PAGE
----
Encounters with Law Enforcement as a photographer

Over the years I’ve had more than my fair share of interactions with our local boys in blue. I have been pulled over probably more than most people which is an unfortunate side-effect of cruising around in rundown parts of town late at night.

##I’ve actually been pulled over 3 times in one night! It’s almost become second nature now, so much so that I actually expect to be pulled over. And it makes sense, I mean I get it… scary white dude with long hair, slowly roaming seedy sections of town late at night, just screams things like “Pull me over”. As well as probably “car jack me!” too.

That said, almost all of the encounters with law enforcement that I’ve had have been mostly pleasant. I like to think that this is partly due to actions and intentions on my part. Whenever I come into contact with an officer of the law, I always stress that I have respect for the officer and address them politely.


I find that being nice can be more disarming than anything else, so just be nice. Smile. Make a joke. Just be nice. ( I feel like I’m channeling some Road House right now).

I like to use this mentality when dealing with people I encounter in my travels. It can also be very disarming and allow you to learn a good bit as well.

I also like to do what I call “playing Columbo”. Columbo was an old tv show about a detective who always caught the bad guys by playing dumb or ignorant yet asking poignant questions that saved the day.

Columbo TV Series

Cops like to talk about things just like anybody else. Hell, at 2 am, they are most likely bored out of their minds and in most cases are intrigued when they find me hunched over in a grave yard with glow sticks in my hand.

When approached, I move very slowly and keep my hands visible. Leave the camera on the tripod and step away from it. If the camera is in my hand, I will immediately sling it around my neck. You look much less like a threat with a camera dangling from the your neck rather than having it in your hand where it can be mistaken for something else.

Also, resist the urge to use your flashlight or point it towards the officer. They will most likely have their light on you and won't like the competition here, so go ahead turn yours off unless instructed to do otherwise.

As soon as possible address the officer with a nice friendly “hello” followed by your name and that you’re a photographer, who’s there taking photos. That’s it…. Shut up and let the officer take it from there and follow their cues. Until they feel safe, do whatever you can to help them do so.

Once they do, their demeanor will change and then you can proceed with talking to them.

I always try to remain calm and play dumb, sort of a tourist type character. I am just a lame photo geek out here taking photos and I am no threat to anyone.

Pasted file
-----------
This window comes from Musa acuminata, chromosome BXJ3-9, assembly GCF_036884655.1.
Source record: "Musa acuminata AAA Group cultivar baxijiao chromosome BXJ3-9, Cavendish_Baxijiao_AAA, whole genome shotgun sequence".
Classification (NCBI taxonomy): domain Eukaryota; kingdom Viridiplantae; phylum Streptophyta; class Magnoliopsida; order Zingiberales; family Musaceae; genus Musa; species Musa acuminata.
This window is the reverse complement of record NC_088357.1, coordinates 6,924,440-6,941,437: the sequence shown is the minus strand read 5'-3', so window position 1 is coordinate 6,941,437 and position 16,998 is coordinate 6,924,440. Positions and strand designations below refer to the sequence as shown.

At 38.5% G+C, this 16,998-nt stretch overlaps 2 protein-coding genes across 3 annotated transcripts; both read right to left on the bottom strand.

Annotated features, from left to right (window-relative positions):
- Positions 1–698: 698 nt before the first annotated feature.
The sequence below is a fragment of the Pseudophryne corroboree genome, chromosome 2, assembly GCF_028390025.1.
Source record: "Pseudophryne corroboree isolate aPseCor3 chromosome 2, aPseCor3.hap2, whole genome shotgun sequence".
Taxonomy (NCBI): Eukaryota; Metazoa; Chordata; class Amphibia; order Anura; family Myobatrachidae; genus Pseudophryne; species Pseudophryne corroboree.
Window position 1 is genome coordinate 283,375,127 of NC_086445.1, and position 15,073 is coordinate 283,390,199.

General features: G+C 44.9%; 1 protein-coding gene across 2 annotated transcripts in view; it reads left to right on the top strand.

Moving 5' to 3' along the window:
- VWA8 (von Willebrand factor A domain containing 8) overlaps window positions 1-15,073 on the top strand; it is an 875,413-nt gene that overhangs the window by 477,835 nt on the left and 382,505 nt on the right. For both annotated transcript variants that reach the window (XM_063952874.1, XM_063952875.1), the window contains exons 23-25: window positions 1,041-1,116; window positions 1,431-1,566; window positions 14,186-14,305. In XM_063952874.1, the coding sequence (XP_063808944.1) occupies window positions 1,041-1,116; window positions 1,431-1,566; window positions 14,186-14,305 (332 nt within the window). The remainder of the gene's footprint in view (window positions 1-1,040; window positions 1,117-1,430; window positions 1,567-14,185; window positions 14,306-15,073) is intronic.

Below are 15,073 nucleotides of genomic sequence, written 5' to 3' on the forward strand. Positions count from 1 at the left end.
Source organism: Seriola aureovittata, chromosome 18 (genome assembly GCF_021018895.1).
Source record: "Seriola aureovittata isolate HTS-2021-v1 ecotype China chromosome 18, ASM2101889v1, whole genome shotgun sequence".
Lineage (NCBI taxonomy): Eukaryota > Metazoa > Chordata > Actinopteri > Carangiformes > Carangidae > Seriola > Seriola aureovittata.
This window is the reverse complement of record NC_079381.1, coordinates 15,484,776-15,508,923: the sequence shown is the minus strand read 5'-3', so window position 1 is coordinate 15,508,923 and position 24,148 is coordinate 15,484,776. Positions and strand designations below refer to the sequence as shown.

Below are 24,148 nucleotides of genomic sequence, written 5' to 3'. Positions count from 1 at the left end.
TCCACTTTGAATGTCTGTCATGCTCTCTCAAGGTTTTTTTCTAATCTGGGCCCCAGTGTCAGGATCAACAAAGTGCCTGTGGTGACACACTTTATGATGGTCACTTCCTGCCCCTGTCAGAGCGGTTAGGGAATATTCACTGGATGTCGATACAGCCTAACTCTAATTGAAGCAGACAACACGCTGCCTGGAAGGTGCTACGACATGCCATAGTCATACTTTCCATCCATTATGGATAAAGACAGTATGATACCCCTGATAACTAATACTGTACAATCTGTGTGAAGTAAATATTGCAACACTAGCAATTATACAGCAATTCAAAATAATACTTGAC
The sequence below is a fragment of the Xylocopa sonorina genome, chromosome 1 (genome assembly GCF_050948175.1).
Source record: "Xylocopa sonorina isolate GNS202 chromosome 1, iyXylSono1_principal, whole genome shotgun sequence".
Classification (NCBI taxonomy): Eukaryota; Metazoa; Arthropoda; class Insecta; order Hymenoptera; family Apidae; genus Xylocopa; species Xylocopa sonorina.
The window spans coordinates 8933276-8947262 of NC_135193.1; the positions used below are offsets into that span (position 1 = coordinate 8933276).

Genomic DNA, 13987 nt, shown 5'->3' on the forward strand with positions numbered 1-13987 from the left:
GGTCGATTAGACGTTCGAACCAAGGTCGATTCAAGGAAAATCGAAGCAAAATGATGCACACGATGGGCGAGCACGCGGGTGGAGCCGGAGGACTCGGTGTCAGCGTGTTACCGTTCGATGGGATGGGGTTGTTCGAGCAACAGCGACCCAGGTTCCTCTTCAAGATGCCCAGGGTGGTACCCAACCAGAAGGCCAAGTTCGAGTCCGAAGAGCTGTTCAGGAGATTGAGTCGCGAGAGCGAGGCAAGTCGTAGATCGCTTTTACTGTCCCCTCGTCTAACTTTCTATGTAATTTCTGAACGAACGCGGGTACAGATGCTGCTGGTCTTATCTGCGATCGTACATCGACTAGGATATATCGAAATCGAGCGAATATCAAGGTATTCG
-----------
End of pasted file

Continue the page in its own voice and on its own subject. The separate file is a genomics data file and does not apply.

That’s the vibe you want to portray at all times. Try to include the officer in the moment, by asking them a question about the area. It can start a dialog and help to deescalate things.

I always have my photos in a portfolio (pro tip: this is just good advice in general) so that I can easily show someone my work quickly, and give them an idea of what I am doing there. This can often turn into quite a conversation. I’ve had an officer stand there for almost 10 minutes thumbing through photos on my iPad after they found me in the parking lot of an old civil war fort.

Another time, I actually had an officer give me location ideas and details when I asked them about the place I was at. They even went out of their way to show me where the nearby burned-out courthouse ruins were. You never know until you ask.

I’ve found that police officers can actually be great sources of information if you just ask them.

In fact, when I come into a new town, a lot of times I will run into one at the nearby Quik-E-Mart and I’ll go out of my way to ask them about the area. I’ll tell them who I am and in some cases, show them some of my photos (ahem, that pro-tip again). I’ll then ask them if there is anything like that around there or if they have any ideas of places like that nearby. You would be AMAZED by some of the answers you will get.

In a lot of cases, cops are photographers or photo lovers too and in many cases will actually lead you to some great photo opportunities. At the worst, they will scold you or tell you that you shouldn’t be in those places. Be nice say, thanks and move on.

The bottom-line is that dealing with law enforcement can be scary but it can also be very beneficial as well. You can go a long ways with just being nice upfront and giving the officer as much respect as possible. Generally speaking, you will get back what you project.

Think about this the next time you meet an officer of the law. Also remember that when traveling, the most likely place to get pulled over for speeding is entering and exiting towns - slow down! Oh and tell Officer Richards that I said “Hi” - they’ll probably remember me. ;-)

So, have you had a run-in with the local PD? Do you have a story of your interaction or have a suggestion?

I'd love to hear about it in the comments below!